Anyone Can Do Theology

Spoiler alert! Don’t read this if you don’t want to know how the movie Ratatouille ends!

I like the movie Ratatouille. It’s a Pixar-Disney film about a rat who becomes a chef in Paris. The on-going theme in the movie is based on the title of a book called Anyone Can Cook. Paris’s top food critic Anton Ego won’t believe that anyone can cook, so he gives the book and its author very bad reviews. Things happen – comedy, friendships, love interest, some pretty cool jazz, and yes a cooking rat. And at the end of the movie, when the critic discovers that the food he has enjoyed – a simple ordinary meal like ratatouille – was cooked by a rat, the critic is humbled. His review in next day’s paper includes the incredible decision, “Not anyone can become a great artist, but a great artist can come from anywhere” (Ego’s speech, Ratatouille, 2007). At the end of the movie, in part due to this discovery, we witness a transformation in Ego’s life. He ceases being the judgemental person locked away in a coffin-shaped room, but rather becomes a lover of life, happy to dine on food cooked by a rat.

What’s this got to do with Jesus, God and that?

At college, we are learning about contextual theology. Which simply means learning how to talk about God together, where we physically are, taking into account each person’s life experiences. Theology is not just for the man tucked away with library of books who only comes out to impart his learning to us on Sunday. Theology is for the mum of three trying to figure out how to do this week’s shopping with £15. God, help me feed my kids. Theology is for the young person trying to fit in. OMG, I don’t want to wear that, but if I don’t, what will the others think?  Theology is for the older man trying to make sense of how the world has changed in his lifetime. My Lord, things sure have changed.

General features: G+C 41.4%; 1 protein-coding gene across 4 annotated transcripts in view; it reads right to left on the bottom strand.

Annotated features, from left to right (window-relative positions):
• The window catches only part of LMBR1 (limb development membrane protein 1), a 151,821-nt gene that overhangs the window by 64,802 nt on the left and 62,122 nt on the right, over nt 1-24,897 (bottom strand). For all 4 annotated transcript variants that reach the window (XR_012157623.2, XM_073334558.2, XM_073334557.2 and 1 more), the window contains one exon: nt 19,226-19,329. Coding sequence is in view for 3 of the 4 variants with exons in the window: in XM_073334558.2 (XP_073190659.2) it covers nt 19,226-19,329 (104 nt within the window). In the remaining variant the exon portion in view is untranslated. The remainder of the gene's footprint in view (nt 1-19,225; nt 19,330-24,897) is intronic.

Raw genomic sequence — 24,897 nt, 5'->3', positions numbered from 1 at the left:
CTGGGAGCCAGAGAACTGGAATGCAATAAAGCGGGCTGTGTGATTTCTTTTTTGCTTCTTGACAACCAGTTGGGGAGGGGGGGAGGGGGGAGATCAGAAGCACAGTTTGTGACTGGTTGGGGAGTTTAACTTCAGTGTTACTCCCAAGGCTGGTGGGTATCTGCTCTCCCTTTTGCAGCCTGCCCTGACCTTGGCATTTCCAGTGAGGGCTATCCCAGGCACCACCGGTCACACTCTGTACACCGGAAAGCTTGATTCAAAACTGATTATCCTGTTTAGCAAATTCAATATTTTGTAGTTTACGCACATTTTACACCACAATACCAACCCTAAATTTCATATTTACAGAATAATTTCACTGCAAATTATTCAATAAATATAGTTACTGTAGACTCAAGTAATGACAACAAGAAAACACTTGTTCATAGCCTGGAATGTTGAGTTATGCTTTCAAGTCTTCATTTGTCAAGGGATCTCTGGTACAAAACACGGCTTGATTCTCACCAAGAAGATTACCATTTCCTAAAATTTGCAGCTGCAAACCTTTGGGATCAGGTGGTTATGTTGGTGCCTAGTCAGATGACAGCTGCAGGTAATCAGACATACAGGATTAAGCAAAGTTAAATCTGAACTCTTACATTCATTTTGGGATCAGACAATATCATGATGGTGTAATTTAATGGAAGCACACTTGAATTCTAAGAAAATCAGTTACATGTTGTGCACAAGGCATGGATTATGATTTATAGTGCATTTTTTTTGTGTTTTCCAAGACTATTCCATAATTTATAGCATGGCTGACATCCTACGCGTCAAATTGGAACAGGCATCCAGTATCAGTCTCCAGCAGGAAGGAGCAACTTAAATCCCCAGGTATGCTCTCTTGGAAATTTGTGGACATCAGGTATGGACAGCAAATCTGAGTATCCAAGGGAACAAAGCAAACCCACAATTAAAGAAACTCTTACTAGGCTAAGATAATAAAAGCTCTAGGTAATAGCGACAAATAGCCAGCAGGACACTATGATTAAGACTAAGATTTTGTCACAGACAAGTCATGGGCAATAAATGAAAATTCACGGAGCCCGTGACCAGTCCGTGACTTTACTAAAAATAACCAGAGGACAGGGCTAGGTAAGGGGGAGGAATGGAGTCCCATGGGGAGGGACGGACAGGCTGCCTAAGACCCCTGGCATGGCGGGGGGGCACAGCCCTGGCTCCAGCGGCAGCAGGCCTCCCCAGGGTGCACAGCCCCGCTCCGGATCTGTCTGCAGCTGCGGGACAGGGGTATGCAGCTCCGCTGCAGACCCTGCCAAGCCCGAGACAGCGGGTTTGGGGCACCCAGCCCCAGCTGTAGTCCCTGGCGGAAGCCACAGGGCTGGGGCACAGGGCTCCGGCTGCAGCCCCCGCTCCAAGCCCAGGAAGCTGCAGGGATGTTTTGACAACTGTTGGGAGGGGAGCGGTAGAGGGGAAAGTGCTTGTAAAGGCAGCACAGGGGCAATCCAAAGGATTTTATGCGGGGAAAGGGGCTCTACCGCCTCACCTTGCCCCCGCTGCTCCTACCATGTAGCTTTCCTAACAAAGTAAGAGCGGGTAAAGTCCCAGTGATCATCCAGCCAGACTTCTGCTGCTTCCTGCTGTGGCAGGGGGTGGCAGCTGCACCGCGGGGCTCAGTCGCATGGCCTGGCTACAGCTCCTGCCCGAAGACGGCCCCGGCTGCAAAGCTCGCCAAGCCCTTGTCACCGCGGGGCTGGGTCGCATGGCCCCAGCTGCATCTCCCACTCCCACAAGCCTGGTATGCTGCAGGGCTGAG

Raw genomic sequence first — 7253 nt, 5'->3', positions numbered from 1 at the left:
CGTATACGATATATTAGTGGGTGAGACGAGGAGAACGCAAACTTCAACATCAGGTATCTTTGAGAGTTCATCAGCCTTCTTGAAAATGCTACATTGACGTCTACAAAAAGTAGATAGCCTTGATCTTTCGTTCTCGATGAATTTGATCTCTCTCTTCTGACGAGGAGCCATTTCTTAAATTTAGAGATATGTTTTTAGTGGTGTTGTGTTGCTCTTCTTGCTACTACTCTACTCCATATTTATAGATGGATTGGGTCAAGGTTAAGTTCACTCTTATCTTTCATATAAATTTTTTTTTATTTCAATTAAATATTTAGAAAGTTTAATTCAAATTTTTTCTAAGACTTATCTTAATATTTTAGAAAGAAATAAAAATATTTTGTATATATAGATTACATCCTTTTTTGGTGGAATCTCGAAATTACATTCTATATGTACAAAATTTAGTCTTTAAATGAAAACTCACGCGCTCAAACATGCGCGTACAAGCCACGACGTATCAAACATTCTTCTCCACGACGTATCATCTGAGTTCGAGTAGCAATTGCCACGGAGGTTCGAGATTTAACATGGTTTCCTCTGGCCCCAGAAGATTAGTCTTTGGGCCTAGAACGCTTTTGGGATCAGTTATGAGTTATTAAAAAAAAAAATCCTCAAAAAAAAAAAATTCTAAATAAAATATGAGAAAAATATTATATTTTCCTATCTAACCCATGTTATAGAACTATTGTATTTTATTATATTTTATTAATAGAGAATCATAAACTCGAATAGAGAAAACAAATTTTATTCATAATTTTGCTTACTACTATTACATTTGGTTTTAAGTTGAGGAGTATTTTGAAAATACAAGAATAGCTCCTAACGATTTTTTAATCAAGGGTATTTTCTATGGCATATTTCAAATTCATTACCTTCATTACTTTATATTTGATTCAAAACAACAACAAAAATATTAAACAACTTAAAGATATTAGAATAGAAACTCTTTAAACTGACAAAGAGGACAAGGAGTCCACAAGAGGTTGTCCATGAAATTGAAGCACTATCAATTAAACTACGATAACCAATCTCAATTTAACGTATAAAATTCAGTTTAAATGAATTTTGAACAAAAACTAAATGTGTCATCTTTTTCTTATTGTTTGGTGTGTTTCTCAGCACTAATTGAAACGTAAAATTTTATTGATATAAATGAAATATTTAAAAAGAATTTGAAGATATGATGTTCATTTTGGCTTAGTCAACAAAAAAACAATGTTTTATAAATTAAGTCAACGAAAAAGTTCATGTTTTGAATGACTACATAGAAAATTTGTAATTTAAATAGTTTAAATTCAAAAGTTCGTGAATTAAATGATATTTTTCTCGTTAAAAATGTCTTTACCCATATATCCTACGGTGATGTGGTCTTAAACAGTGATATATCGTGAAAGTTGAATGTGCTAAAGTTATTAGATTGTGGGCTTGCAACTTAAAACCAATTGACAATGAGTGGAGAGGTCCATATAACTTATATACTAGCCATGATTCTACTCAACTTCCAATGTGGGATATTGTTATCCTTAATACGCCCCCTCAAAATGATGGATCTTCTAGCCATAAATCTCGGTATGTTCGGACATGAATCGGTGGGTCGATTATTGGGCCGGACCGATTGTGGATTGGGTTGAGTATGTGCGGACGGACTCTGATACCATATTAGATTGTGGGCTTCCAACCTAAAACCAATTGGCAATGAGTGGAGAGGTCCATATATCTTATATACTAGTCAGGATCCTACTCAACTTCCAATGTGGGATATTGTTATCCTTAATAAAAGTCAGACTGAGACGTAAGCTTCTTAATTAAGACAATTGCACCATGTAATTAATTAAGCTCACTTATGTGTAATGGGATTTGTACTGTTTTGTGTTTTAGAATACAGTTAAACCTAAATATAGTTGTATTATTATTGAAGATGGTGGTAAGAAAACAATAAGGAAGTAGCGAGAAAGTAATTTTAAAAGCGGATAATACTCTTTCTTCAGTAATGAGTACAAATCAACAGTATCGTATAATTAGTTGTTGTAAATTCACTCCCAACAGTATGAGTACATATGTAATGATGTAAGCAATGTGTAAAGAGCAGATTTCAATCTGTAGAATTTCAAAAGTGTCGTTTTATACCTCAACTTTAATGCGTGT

This may seem weird or even a bit blasphemous to ‘churched’ folks, but each in their own way is doing theology. They are talking about God, seeking answers for what is happening in their lives or in the world around them. (Read Let’s Do Theology by Green to find out more about contextual theology.)

What I’m learning at college is how to get these people to talk about God together, to form a community of God “talker-abouters” who will then act upon what they discover as they talk. Because “faith by itself, if it is not accompanied by action, is dead” (James 2:17 NIV).

Sometimes it’s in the unexpected and even plain that our ideas about God are challenged. Sometimes it’s in the very thing we don’t want to consider that God speaks to us the most.  Just ask Peter about his vision of food (Acts 10). Does God love the people Peter grew up believing were not accepted by God? Will God’s grace and mercy extend so far as to reach even ‘those people’? Can they also have an encounter with Jesus that will change them? God’s answer was yes.

However, the character Ego’s view is limited. His search is for greatness. When we in the church talk about God, we aren’t looking to lift anyone up to superstar greatness. Our superstar is Jesus.

Jesus is the one lifted to greatness. Happily for us, He loves to share His greatness to bring forth the greatness in each of us. We get to enjoy His “good cooking”, and like Ego, we get taken from death and born into new life, into new ways of thinking which then affect who we are. And for the Christian, this discovery of God’s greatness happens in community with others who are feeding on Christ’s good cooking.

That discovery together of who God is and how He wants to relate to us – that’s contextual theology.  (At least that’s my understanding after four weeks of classes…)

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